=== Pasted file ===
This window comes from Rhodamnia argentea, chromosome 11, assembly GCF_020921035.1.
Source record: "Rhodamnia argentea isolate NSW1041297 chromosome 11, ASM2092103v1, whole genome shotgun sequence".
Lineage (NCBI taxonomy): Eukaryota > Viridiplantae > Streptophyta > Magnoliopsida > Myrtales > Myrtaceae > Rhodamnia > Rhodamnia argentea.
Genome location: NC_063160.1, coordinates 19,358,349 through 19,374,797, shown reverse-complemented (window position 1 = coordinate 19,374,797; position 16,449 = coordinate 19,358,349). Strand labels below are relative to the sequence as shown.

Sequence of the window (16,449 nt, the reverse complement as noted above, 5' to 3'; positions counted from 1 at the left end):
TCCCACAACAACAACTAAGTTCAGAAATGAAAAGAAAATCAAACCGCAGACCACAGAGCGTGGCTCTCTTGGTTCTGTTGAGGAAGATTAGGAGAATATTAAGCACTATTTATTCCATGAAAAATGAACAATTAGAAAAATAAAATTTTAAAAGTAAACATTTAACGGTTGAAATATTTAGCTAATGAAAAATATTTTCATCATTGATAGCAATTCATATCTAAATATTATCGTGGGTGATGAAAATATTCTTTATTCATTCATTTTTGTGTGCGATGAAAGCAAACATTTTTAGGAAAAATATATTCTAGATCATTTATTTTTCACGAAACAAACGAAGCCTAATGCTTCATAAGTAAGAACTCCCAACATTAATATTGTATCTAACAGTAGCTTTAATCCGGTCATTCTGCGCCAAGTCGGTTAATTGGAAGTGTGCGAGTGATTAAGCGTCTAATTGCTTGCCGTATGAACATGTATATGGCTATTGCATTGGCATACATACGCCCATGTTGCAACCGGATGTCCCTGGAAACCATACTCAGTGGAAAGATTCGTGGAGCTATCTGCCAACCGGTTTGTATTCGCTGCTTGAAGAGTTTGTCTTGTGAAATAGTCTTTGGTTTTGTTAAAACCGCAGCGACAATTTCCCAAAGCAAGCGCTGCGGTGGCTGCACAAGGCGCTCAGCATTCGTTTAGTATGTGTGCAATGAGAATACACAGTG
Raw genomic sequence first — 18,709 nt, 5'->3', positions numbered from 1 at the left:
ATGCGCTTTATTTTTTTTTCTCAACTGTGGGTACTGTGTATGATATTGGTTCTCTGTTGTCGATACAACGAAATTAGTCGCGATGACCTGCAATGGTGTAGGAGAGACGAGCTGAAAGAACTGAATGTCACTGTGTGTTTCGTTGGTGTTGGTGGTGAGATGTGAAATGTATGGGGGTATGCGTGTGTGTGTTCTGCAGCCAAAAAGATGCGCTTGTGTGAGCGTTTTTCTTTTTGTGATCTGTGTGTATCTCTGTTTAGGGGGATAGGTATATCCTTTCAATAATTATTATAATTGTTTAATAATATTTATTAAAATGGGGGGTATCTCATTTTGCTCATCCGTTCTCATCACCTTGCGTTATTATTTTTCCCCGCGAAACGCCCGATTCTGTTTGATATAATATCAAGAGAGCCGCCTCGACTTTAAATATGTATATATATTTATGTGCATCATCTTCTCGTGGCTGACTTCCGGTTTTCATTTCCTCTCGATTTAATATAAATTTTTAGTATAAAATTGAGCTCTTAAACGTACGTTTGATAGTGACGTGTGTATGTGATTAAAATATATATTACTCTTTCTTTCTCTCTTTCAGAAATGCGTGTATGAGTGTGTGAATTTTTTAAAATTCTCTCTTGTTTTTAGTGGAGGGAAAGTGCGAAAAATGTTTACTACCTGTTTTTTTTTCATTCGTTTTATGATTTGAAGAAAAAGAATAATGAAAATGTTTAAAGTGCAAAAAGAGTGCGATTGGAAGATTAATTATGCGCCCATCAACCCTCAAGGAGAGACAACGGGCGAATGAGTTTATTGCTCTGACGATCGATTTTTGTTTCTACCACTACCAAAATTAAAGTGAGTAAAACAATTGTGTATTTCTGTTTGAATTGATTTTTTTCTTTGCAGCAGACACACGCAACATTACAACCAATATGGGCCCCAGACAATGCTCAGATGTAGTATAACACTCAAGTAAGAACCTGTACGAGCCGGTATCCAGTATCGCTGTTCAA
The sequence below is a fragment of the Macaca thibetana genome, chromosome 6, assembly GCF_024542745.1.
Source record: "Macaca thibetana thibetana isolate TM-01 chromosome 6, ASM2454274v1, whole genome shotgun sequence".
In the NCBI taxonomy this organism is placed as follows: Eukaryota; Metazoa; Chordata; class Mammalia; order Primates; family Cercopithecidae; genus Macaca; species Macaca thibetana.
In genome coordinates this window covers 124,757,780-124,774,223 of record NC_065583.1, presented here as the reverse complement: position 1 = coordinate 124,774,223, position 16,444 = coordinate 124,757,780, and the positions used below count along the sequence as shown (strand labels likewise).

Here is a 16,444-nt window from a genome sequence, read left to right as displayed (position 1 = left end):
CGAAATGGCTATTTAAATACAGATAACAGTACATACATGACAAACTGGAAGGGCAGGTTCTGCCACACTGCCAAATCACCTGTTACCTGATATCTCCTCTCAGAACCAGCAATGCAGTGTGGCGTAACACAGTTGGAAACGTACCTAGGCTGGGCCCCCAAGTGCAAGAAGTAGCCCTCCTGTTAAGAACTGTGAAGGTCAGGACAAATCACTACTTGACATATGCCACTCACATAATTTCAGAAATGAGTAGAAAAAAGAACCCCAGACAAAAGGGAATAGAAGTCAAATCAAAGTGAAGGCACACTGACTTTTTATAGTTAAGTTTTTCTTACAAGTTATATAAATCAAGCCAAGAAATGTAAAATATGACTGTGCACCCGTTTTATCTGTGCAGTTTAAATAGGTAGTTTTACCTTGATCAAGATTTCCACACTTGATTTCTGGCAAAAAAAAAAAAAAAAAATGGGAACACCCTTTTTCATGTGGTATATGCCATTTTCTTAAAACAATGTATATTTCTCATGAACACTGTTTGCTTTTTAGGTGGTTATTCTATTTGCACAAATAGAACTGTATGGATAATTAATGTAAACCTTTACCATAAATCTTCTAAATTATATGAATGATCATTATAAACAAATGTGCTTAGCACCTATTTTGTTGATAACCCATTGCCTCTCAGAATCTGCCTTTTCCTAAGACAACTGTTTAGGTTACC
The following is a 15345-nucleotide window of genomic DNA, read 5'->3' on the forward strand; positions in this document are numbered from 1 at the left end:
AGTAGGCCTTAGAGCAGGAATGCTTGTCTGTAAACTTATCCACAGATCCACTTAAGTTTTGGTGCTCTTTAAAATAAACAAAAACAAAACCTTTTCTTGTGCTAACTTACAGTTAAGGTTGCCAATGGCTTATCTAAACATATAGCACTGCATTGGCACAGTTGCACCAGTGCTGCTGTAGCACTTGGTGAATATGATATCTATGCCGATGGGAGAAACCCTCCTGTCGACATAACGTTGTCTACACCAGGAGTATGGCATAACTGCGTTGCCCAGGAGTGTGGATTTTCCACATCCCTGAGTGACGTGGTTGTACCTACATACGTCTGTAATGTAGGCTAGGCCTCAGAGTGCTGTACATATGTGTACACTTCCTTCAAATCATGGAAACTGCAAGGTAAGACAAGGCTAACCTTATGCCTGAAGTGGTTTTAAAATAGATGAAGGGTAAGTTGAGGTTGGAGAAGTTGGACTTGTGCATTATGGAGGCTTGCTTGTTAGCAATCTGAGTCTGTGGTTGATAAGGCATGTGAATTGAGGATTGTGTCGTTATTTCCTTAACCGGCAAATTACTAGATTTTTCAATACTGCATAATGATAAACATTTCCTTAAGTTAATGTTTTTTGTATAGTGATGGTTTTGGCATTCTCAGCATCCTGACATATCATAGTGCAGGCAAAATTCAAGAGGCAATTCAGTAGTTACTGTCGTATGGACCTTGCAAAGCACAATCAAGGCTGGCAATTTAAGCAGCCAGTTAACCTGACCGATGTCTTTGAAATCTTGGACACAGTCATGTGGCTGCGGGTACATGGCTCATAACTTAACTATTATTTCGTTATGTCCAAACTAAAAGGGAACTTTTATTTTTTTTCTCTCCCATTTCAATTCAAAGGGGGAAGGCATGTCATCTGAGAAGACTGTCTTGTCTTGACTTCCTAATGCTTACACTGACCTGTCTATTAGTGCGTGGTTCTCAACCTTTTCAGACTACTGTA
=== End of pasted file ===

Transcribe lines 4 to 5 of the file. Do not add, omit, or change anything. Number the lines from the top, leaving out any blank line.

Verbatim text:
Genome location: NC_063160.1, coordinates 19,358,349 through 19,374,797, shown reverse-complemented (window position 1 = coordinate 19,374,797; position 16,449 = coordinate 19,358,349). Strand labels below are relative to the sequence as shown.

Sequence of the window (16,449 nt, the reverse complement as noted above, 5' to 3'; positions counted from 1 at the left end):